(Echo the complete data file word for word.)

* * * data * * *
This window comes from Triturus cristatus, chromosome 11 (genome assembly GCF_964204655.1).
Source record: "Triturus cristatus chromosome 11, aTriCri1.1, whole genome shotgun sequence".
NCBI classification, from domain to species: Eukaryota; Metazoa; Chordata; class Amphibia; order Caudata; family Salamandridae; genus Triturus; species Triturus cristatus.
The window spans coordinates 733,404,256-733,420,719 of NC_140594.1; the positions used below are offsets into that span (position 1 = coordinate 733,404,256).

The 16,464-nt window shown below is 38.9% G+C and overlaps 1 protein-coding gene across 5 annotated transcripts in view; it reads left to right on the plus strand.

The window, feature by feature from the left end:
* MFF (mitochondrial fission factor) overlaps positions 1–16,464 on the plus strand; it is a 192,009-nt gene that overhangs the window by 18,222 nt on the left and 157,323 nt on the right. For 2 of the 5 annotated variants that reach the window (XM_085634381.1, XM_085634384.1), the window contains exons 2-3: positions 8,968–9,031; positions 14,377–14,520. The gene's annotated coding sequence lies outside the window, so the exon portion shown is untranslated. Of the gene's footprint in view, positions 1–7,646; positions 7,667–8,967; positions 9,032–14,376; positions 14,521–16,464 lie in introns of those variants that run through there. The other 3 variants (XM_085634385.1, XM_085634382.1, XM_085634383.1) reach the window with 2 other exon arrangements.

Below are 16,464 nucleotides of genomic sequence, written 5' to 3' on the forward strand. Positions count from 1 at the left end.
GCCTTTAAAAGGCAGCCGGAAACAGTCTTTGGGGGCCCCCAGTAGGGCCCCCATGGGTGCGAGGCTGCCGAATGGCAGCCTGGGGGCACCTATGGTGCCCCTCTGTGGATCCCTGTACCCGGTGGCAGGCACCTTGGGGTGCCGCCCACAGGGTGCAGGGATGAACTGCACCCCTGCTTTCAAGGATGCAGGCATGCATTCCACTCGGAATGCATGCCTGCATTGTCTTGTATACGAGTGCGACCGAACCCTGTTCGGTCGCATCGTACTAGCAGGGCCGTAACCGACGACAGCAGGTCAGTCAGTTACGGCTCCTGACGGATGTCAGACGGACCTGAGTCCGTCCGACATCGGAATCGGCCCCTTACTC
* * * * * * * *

This window comes from Triturus cristatus, chromosome 11 (genome assembly GCF_964204655.1).
Source record: "Triturus cristatus chromosome 11, aTriCri1.1, whole genome shotgun sequence".
NCBI classification, from domain to species: Eukaryota; Metazoa; Chordata; class Amphibia; order Caudata; family Salamandridae; genus Triturus; species Triturus cristatus.
The window spans coordinates 733,404,256-733,420,719 of NC_140594.1; the positions used below are offsets into that span (position 1 = coordinate 733,404,256).

The 16,464-nt window shown below is 38.9% G+C and overlaps 1 protein-coding gene across 5 annotated transcripts in view; it reads left to right on the plus strand.

The window, feature by feature from the left end:
* MFF (mitochondrial fission factor) overlaps positions 1–16,464 on the plus strand; it is a 192,009-nt gene that overhangs the window by 18,222 nt on the left and 157,323 nt on the right. For 2 of the 5 annotated variants that reach the window (XM_085634381.1, XM_085634384.1), the window contains exons 2-3: positions 8,968–9,031; positions 14,377–14,520. The gene's annotated coding sequence lies outside the window, so the exon portion shown is untranslated. Of the gene's footprint in view, positions 1–7,646; positions 7,667–8,967; positions 9,032–14,376; positions 14,521–16,464 lie in introns of those variants that run through there. The other 3 variants (XM_085634385.1, XM_085634382.1, XM_085634383.1) reach the window with 2 other exon arrangements.

Below are 16,464 nucleotides of genomic sequence, written 5' to 3' on the forward strand. Positions count from 1 at the left end.
GCCTTTAAAAGGCAGCCGGAAACAGTCTTTGGGGGCCCCCAGTAGGGCCCCCATGGGTGCGAGGCTGCCGAATGGCAGCCTGGGGGCACCTATGGTGCCCCTCTGTGGATCCCTGTACCCGGTGGCAGGCACCTTGGGGTGCCGCCCACAGGGTGCAGGGATGAACTGCACCCCTGCTTTCAAGGATGCAGGCATGCATTCCACTCGGAATGCATGCCTGCATTGTCTTGTATACGAGTGCGACCGAACCCTGTTCGGTCGCATCGTACTAGCAGGGCCGTAACCGACGACAGCAGGTCAGTCAGTTACGGCTCCTGACGGATGTCAGACGGACCTGAGTCCGTCCGACATCGGAATCGGCCCCTTACTC